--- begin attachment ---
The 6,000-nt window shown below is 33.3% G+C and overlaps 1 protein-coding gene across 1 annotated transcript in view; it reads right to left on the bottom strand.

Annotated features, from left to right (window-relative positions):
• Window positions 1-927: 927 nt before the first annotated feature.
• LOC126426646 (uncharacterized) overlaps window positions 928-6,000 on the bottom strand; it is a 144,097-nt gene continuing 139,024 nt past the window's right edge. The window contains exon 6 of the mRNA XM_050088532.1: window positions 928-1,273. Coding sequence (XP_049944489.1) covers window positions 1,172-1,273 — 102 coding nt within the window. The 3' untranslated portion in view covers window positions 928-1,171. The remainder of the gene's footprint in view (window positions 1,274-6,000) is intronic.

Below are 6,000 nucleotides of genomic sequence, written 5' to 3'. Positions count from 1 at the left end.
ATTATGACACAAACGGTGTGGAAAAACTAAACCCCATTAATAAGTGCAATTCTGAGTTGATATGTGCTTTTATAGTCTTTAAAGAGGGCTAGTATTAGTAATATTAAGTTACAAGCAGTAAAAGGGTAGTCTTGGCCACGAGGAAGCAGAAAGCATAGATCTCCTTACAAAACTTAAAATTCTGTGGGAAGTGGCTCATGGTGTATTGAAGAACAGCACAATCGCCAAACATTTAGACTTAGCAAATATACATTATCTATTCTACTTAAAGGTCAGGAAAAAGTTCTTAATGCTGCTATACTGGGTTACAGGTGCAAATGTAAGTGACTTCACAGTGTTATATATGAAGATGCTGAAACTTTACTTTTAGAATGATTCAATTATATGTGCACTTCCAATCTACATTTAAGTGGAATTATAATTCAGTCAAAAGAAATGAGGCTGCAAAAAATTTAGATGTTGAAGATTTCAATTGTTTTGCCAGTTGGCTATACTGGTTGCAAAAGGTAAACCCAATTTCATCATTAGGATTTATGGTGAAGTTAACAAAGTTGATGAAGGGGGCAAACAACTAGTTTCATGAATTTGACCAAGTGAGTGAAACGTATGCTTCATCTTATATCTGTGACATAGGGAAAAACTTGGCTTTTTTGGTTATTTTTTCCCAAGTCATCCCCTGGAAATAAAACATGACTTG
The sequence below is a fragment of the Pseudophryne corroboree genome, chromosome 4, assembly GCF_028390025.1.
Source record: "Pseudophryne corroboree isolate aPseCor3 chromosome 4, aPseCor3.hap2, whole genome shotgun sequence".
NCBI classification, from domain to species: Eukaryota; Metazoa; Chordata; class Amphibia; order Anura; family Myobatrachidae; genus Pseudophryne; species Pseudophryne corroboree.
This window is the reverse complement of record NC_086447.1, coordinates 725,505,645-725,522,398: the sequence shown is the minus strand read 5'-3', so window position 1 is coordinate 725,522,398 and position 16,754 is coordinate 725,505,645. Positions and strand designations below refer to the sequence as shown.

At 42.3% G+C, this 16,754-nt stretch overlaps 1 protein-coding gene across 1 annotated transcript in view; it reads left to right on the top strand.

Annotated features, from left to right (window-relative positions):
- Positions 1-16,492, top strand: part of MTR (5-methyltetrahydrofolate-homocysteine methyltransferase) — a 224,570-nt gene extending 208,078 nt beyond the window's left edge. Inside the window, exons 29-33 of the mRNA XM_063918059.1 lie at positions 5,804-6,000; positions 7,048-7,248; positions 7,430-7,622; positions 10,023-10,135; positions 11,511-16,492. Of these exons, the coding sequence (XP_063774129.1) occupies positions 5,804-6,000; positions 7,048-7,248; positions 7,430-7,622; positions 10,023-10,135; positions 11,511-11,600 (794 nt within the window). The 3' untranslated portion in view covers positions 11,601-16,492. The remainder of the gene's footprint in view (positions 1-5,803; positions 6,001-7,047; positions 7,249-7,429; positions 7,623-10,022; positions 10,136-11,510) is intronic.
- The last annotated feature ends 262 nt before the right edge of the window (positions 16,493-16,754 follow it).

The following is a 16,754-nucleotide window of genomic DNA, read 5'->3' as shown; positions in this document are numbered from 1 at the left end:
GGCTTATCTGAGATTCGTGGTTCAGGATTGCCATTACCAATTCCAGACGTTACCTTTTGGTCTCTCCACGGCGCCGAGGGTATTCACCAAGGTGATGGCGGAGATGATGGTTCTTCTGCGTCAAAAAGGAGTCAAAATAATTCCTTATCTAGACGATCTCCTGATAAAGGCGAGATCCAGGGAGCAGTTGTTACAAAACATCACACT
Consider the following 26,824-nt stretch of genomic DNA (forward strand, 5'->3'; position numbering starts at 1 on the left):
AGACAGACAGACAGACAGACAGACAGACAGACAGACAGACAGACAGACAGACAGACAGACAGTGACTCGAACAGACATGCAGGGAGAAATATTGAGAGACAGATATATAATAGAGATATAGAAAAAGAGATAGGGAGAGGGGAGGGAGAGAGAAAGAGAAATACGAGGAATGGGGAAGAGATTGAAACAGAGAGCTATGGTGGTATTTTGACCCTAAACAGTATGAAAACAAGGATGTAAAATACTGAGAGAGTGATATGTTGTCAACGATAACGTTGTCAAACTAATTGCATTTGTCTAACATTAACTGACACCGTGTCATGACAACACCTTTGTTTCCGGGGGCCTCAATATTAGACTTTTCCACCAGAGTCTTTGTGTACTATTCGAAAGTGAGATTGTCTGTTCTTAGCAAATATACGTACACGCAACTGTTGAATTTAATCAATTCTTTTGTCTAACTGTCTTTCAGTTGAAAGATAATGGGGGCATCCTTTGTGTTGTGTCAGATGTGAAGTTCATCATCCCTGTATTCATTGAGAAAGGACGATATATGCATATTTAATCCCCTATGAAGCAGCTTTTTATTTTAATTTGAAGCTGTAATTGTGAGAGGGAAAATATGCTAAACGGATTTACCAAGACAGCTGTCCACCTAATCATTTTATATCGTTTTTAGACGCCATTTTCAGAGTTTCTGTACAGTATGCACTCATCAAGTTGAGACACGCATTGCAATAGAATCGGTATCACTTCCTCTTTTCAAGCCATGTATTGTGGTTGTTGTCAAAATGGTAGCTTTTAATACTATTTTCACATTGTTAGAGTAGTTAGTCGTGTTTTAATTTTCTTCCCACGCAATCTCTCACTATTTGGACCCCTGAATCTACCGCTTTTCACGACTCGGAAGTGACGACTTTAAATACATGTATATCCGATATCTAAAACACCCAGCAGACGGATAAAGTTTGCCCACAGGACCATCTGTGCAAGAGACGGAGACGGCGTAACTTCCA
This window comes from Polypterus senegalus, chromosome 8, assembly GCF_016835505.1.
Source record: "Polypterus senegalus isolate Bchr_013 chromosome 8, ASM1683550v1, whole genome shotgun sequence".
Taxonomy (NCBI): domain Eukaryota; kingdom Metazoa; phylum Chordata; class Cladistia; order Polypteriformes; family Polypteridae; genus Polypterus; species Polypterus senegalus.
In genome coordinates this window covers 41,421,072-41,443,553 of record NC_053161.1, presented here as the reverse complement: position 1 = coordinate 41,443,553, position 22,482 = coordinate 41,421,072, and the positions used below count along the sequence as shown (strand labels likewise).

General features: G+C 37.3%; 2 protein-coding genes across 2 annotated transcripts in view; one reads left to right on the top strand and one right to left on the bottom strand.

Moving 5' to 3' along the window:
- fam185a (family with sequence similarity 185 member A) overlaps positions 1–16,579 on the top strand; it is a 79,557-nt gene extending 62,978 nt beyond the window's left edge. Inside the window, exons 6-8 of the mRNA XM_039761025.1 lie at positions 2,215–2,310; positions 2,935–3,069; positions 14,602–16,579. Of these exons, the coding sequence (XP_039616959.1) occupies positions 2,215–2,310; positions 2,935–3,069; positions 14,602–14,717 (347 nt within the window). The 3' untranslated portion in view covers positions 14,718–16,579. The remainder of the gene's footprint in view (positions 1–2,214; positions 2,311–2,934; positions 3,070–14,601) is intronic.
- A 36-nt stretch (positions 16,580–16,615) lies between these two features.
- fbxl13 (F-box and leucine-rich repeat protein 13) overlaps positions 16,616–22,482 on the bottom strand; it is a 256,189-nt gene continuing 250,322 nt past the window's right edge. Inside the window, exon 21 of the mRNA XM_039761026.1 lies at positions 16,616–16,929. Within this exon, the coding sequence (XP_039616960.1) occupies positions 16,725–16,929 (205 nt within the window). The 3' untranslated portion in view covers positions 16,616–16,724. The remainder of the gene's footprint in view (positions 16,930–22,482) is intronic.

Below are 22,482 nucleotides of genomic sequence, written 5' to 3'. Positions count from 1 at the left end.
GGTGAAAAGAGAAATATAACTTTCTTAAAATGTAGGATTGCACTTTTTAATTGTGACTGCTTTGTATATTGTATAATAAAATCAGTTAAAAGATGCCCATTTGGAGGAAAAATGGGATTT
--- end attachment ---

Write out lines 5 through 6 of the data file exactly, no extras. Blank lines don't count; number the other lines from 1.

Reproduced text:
Below are 6,000 nucleotides of genomic sequence, written 5' to 3'. Positions count from 1 at the left end.
ATTATGACACAAACGGTGTGGAAAAACTAAACCCCATTAATAAGTGCAATTCTGAGTTGATATGTGCTTTTATAGTCTTTAAAGAGGGCTAGTATTAGTAATATTAAGTTACAAGCAGTAAAAGGGTAGTCTTGGCCACGAGGAAGCAGAAAGCATAGATCTCCTTACAAAACTTAAAATTCTGTGGGAAGTGGCTCATGGTGTATTGAAGAACAGCACAATCGCCAAACATTTAGACTTAGCAAATATACATTATCTATTCTACTTAAAGGTCAGGAAAAAGTTCTTAATGCTGCTATACTGGGTTACAGGTGCAAATGTAAGTGACTTCACAGTGTTATATATGAAGATGCTGAAACTTTACTTTTAGAATGATTCAATTATATGTGCACTTCCAATCTACATTTAAGTGGAATTATAATTCAGTCAAAAGAAATGAGGCTGCAAAAAATTTAGATGTTGAAGATTTCAATTGTTTTGCCAGTTGGCTATACTGGTTGCAAAAGGTAAACCCAATTTCATCATTAGGATTTATGGTGAAGTTAACAAAGTTGATGAAGGGGGCAAACAACTAGTTTCATGAATTTGACCAAGTGAGTGAAACGTATGCTTCATCTTATATCTGTGACATAGGGAAAAACTTGGCTTTTTTGGTTATTTTTTCCCAAGTCATCCCCTGGAAATAAAACATGACTTG